Festivals 25 Sep 2006 04:15 pm
- I arrived at the Ottawa Animation Festival a day late. I’d also have to leave a day early, so I found out after-the-fact that my film, The Man Who Walks Between The Towers, won the award for Best Children’s Short Film. A bonus treat.
This Festival is one of my favorites, and I enjoy attending it so that I can catch up with a lot of friends I see too infrequently, meet some filmmakers whose work I admire, and even catch up with some New Yorkers I don’t see often enough. This Festival is not too large, like Annecy, where you end up exhausted running ragged unable to keep up, nor is it too small that you spend much time trying to find things to do.
There are parties every night. Usually, I go and leave quickly. The thumping music, large crowds, dark lights, flashing spotlights and pulsating sound pushes me out. I understand the attraction, but I’m getting old. Give me some quiet conversation. This year an alternate to the parties was “Chez Ani” set up in a local bar filled with Constructivist Art posters and a manageable sound level with just the right crowd capacity to make things light but engender talk.
I met up with a lot of old friends I see too rarely. Some of these included: Amid Amidi, Mark Mayerson, Suzan Pitt, Jerry Beck, Emru Townsend, John Halfpenny, Janet Perlman, Skip Battaglia, Tamu Townsend, and Chris Robinson, himself.
There were new people to meet: Sabine Hitier, Julie Zammarchi, Peter Barg, David Nethery, Andrew Menter, John Libbey, and Konstantin Bronzit.
And there were the New Yorkers I see too infrequently: David Levy, George Griffin, Jeff Scher, Chris Boyce, and Pilar Newton. (I met too many people to mention, so please forgive if you don’t see your name.)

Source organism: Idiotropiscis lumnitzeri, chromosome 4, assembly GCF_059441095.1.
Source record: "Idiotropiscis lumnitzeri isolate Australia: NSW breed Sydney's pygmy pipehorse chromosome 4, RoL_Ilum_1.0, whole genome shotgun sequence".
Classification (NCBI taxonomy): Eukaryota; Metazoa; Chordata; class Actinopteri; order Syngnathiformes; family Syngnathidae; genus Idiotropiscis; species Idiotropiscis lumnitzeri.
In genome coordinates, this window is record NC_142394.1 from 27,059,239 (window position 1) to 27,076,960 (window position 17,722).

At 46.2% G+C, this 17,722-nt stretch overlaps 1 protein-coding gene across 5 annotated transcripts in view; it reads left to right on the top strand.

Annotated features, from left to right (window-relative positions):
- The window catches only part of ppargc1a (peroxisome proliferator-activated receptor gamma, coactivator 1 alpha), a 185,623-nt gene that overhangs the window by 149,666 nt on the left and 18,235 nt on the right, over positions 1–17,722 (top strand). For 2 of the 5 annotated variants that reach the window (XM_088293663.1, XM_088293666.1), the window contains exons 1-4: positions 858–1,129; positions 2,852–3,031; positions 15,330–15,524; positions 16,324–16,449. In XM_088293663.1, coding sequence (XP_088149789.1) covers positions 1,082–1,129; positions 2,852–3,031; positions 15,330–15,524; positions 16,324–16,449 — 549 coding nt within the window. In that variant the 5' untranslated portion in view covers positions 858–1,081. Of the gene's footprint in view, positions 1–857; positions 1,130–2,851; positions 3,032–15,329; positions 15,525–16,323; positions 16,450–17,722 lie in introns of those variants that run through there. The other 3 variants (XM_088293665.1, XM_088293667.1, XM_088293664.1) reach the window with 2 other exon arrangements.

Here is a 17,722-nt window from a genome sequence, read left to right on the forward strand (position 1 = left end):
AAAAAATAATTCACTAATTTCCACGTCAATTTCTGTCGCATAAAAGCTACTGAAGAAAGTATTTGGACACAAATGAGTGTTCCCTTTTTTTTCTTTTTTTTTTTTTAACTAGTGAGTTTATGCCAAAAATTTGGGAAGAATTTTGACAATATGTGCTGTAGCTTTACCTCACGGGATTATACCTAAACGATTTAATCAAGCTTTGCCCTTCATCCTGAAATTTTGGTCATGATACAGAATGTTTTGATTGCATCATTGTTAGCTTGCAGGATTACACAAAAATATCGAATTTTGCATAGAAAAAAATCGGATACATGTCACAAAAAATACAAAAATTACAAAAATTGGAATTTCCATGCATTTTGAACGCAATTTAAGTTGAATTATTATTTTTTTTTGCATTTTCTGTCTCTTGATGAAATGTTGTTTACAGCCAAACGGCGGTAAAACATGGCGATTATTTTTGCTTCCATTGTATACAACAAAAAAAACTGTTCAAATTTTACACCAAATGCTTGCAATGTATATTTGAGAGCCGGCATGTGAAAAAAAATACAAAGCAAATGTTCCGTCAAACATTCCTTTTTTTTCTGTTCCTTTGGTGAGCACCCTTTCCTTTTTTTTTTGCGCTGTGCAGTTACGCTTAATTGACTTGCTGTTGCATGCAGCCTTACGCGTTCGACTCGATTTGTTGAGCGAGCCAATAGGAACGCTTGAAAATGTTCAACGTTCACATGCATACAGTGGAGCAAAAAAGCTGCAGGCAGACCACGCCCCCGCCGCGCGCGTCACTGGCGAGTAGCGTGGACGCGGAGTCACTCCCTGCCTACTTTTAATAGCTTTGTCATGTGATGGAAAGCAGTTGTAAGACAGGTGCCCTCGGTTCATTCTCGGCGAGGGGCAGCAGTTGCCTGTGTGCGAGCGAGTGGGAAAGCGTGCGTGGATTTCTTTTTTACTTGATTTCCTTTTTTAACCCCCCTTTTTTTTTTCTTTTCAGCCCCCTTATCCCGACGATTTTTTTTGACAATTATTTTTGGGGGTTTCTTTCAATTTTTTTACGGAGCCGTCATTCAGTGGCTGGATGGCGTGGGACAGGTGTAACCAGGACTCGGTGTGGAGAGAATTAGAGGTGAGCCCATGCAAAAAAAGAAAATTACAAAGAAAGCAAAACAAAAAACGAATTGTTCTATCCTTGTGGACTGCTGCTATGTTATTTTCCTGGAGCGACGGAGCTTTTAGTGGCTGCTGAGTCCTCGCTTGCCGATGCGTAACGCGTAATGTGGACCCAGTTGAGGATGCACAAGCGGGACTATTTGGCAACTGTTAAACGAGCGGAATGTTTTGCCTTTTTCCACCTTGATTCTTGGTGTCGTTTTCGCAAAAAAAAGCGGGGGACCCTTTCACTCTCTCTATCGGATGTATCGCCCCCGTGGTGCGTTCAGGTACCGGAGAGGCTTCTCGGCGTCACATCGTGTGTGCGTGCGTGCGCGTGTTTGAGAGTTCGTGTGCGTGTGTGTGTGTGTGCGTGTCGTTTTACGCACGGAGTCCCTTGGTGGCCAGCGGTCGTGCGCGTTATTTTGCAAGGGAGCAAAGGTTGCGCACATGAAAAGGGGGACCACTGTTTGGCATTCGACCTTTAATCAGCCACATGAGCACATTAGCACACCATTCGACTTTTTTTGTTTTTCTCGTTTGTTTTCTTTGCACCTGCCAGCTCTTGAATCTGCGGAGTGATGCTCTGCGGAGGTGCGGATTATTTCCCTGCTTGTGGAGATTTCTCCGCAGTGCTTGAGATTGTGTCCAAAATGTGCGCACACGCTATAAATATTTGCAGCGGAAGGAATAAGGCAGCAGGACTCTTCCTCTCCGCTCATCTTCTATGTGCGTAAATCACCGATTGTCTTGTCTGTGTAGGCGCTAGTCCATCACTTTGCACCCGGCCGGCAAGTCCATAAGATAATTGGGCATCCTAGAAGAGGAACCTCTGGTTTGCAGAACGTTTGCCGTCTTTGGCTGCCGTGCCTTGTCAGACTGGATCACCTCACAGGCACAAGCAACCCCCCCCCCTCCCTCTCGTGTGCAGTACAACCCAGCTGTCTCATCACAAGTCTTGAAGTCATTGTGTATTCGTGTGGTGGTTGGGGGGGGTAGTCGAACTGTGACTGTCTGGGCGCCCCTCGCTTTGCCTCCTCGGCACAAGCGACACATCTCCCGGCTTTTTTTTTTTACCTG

I always like the film selection at this Festival. It’s a touch on the dark side, which is generally to my taste. Some of the films I’d seen for the first time and enjoyed included:
Sabine Hitier’s Step By Step, Svetlana Filippova’s Sarah’s Tale, Regina Pessoa’s Tragic Story With Happy Ending, Simon Narath’s Leviathan, Run Wracke’s Rabbit, and Michaela Pavlatova’s The Carnival of the Animals.
Films I’d seen before but enjoyed revisiting included: George Griffin’s It Pains Me To Say This, Suzan Pitt’s El Doctor, Skip Battaglia’s Crossing The Stream, those United Airline ads, and Pes’ Game Over. Actually there were too many good ones to include.
All in all it was a fine Festival with many highlights. I’m glad I went and I can’t wait to get my hands on the award. Thanks to Dave Levy for accepting it for me; I couldn’t have found a better surrogate.
Here are some snaps I took. Excuse the focus problems. I bought the camera on Wednesday and still haven’t quite figured it out.
1. The National Arts Center is the center of the Festival after Friday. Most screenings, meetings, and events are held here.
2. Chateau Laurier is the hotel where the Television Arts Conferences are held. Daily meetings and talks about the business side of animation.
3. On Friday double-decker busses took us to this tent on the outskirts of town for the picnic. A lot of people are occupied with carving pumpkins for competion.
4. Inside, two lines of food are set up: sandwiches, chili, cake, beer. What more could we need?
5. David Levy and Chris Boyce, with whom I ate, finishing their cake and beer.
6. In the mornings there’s a Q&A for filmmakers about their films. Tom Warburton and Kihachiro Kawamoto appear out of focus (a bad photographer) but their answers were sharp.
7. Amid Amidi signs books on Friday night in the lobby of the National Arts Center.
8. Dave Levy and Chris Robinson sign books on Saturday evening. Chris’ publisher, John Libbey, confers with him.
9. Jerry Beck and Robert Marianetti wait nearby for the start of the final shorts competition screening on Saturday.
10. The road from my taxi as I left on Sunday at 3:30 am. Long customs lines, stopovers in Philadelphia, lost and missing luggage all contributed to the Festival experience.